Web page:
Online trading imposes significant system development and advertisement expenses. DLJdirect, for example, is running its business with only 27 staff, and because of the low personnel costs can offer ¥1,000 commission fees. But a company employing only 27 people can't cope with increasing orders: Sooner or later they will have to upgrade their infrastructure and hire more people-meaning that they'll have to raise their commission fees. In this respect, E*Trade has a competitive edge, since we already have 260 specialists looking after our front- and back-office systems, including 130 at our call center, and we can still provide competitive discount commission fees. I believe that the number of online brokers will fall to one-third of the current level. Further, if E*Trade started Net-based margin transactions, there'd be a flight of customers from medium and small brokerage houses to E*Trade, choking off their customer base.

It's been rumored that E*Trade is planning a capital increase from the current ¥1.5 billion to ¥3 billion. Why?
The increased cap is required to be able to serve as lead manager for underwriting IPOs-and as such to obtain a larger allocation of potentially hot IPO stocks. In Japan, it has been almost impossible for individual investors to participate in IPOs, as these stocks were offered exclusively to favored institutional investors, quid pro quo for high brokerage commission fees. But E*Trade has already offered IPO shares to our customers-including allocating 40,000 IPO and existing shares by lottery for software developer Being Co. when it registered on the OTC market last October 29. For Net consultant Internet Research Institute's IPO, which listed on Mothers on December 22, we offered 18% of the IPO shares for sale over the Net.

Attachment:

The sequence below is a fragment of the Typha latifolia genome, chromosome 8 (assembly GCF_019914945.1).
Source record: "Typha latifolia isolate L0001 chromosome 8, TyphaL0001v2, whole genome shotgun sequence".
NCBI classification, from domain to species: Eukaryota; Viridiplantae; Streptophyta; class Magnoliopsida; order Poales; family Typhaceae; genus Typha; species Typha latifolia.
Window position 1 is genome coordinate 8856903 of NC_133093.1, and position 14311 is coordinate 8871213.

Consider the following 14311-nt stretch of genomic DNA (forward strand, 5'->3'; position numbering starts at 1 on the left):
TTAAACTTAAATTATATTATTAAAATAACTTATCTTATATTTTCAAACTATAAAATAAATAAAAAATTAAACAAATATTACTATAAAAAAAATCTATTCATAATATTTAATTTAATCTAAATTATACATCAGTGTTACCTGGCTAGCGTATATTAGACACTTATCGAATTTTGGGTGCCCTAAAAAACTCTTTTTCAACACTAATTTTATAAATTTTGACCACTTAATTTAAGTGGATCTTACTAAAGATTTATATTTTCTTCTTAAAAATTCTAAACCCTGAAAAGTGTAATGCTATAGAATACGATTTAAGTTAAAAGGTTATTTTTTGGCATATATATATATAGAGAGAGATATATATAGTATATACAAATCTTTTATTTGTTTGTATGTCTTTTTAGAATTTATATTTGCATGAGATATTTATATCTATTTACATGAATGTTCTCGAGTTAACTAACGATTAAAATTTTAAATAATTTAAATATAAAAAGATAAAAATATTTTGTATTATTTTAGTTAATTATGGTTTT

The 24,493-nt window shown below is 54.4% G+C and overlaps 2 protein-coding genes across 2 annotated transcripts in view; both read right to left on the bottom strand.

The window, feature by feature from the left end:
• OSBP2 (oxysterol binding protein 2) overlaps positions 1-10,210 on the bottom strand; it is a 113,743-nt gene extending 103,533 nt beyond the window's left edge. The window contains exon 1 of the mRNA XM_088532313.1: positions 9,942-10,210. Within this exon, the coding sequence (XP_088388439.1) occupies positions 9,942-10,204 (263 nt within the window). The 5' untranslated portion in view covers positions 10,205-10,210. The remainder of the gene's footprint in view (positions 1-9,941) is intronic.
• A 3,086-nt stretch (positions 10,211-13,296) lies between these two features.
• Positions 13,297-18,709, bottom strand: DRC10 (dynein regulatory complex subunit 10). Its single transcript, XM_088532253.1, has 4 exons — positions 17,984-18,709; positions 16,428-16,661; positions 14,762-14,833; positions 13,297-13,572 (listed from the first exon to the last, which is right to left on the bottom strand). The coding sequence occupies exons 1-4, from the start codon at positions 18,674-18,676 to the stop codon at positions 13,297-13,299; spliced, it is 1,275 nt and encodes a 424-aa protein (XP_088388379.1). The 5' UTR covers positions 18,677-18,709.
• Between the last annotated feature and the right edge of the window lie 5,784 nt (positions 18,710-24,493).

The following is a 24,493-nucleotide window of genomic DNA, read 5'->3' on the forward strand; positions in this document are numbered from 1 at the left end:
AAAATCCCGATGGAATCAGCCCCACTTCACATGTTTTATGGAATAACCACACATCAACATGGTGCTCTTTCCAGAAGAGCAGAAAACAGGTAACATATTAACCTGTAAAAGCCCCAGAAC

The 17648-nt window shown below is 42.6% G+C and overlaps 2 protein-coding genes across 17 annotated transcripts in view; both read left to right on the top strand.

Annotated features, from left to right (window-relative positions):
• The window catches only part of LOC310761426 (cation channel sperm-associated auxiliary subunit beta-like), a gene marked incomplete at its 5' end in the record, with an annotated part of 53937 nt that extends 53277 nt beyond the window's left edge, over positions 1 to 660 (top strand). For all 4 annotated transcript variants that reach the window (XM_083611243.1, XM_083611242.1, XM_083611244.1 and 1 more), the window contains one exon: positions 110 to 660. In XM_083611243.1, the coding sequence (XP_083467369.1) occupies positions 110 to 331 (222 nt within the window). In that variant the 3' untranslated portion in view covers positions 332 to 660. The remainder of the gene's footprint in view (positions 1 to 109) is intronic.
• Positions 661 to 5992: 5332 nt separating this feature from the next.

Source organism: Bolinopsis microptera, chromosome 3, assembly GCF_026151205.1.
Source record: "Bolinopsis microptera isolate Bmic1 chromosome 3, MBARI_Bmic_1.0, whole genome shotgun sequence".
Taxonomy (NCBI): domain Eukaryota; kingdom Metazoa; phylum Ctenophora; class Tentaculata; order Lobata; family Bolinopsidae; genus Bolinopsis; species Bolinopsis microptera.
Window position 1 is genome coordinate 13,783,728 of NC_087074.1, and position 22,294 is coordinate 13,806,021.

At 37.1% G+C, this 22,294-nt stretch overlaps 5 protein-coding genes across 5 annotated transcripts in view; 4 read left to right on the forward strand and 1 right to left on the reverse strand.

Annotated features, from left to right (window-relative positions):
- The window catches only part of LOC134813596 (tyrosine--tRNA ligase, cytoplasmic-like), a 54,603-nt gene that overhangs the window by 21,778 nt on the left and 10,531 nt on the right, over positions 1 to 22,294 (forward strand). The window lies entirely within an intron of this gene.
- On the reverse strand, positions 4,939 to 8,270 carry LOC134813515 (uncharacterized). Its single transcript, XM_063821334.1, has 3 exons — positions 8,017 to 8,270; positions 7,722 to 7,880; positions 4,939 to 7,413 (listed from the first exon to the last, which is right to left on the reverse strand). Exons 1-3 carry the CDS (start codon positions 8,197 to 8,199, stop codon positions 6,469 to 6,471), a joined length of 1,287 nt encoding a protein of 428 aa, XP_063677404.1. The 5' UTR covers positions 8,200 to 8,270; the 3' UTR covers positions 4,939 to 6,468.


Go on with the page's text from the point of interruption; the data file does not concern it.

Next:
What investment products is E*Trade offering online?
In our first phase, we're offering Japanese equities and Japanese investment trust funds (mutual funds). In the second stage, convertible bonds, U.S. equities, and U.S. mutual funds will be offered, and European equities in the third phase. It will take a year for the system development work to be able to offer all of these. We're making a big push into the Japanese investment trust funds by offering as many as 230 funds from some 20 domestic and foreign fund companies. This is the largest offering in Japan, surpassing even the lineups sold over-the-counter at banks and brokerage houses. E*Trade's website will offer fund ratings from Morningstar Inc., allowing investors to search by rating as well as other criteria. This will let individuals make investment decisions based on their own assessment of risk.